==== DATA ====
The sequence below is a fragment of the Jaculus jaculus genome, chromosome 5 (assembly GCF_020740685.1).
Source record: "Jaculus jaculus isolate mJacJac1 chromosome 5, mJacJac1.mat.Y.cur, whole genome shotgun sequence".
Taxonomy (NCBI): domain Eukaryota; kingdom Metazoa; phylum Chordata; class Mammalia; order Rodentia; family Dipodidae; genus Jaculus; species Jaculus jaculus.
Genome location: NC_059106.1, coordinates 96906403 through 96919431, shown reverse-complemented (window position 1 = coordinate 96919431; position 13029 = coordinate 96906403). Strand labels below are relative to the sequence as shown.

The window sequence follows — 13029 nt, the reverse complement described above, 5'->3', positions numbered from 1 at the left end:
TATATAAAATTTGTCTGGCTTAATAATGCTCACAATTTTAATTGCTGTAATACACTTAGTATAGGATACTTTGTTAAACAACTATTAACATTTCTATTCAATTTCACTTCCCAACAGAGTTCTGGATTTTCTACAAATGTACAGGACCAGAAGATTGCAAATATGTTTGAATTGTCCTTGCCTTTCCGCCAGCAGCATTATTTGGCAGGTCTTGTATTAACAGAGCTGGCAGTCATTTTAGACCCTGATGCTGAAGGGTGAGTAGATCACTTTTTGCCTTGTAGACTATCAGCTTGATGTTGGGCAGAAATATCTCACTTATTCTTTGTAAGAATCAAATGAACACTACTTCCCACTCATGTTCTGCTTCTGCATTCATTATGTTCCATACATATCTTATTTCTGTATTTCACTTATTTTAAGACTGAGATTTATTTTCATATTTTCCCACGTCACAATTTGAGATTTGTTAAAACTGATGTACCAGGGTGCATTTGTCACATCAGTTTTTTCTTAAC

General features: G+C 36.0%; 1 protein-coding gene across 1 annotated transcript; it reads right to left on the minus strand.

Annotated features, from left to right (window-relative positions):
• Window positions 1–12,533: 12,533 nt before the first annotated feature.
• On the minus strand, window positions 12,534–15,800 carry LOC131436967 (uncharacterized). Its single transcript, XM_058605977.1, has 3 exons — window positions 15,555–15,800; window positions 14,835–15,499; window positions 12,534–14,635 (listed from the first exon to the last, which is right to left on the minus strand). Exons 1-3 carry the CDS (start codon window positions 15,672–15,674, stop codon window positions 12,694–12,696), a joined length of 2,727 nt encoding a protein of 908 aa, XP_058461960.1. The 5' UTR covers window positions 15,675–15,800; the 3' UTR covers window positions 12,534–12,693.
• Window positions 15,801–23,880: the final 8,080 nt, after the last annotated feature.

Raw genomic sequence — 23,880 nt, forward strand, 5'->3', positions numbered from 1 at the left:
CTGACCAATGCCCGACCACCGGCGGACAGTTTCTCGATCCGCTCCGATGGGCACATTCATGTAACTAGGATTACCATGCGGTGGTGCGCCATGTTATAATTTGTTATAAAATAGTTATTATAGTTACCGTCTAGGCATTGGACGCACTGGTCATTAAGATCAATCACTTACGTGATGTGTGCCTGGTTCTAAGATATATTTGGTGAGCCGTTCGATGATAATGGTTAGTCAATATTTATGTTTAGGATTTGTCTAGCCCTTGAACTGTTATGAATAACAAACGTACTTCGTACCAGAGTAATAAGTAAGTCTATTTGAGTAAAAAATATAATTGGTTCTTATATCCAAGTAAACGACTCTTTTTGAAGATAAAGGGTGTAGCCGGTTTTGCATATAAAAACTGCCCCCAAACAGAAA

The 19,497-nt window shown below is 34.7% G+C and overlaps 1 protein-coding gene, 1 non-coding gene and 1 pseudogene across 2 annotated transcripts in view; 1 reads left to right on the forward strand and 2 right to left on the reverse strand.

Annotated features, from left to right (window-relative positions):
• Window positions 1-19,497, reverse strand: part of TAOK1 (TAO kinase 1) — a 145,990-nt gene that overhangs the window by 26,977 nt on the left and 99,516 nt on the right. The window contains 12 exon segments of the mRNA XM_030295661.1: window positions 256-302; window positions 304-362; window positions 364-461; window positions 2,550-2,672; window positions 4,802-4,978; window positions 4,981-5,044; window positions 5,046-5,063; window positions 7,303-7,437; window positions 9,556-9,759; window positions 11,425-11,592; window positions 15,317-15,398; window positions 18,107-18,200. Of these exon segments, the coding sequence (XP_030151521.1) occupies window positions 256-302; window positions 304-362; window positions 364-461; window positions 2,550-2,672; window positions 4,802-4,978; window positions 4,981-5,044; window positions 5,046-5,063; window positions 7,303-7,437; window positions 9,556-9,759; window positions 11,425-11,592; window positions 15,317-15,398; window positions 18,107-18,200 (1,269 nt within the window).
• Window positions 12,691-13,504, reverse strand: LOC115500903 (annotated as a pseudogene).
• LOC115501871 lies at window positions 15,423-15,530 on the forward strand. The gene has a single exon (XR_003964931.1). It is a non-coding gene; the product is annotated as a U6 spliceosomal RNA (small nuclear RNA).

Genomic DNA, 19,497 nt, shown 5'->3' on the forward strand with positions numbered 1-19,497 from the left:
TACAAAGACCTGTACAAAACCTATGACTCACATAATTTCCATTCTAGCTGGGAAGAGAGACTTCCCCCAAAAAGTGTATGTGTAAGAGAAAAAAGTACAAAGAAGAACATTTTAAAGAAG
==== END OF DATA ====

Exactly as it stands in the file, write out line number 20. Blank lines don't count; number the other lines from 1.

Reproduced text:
TACAAAGACCTGTACAAAACCTATGACTCACATAATTTCCATTCTAGCTGGGAAGAGAGACTTCCCCCAAAAAGTGTATGTGTAAGAGAAAAAAGTACAAAGAAGAACATTTTAAAGAAG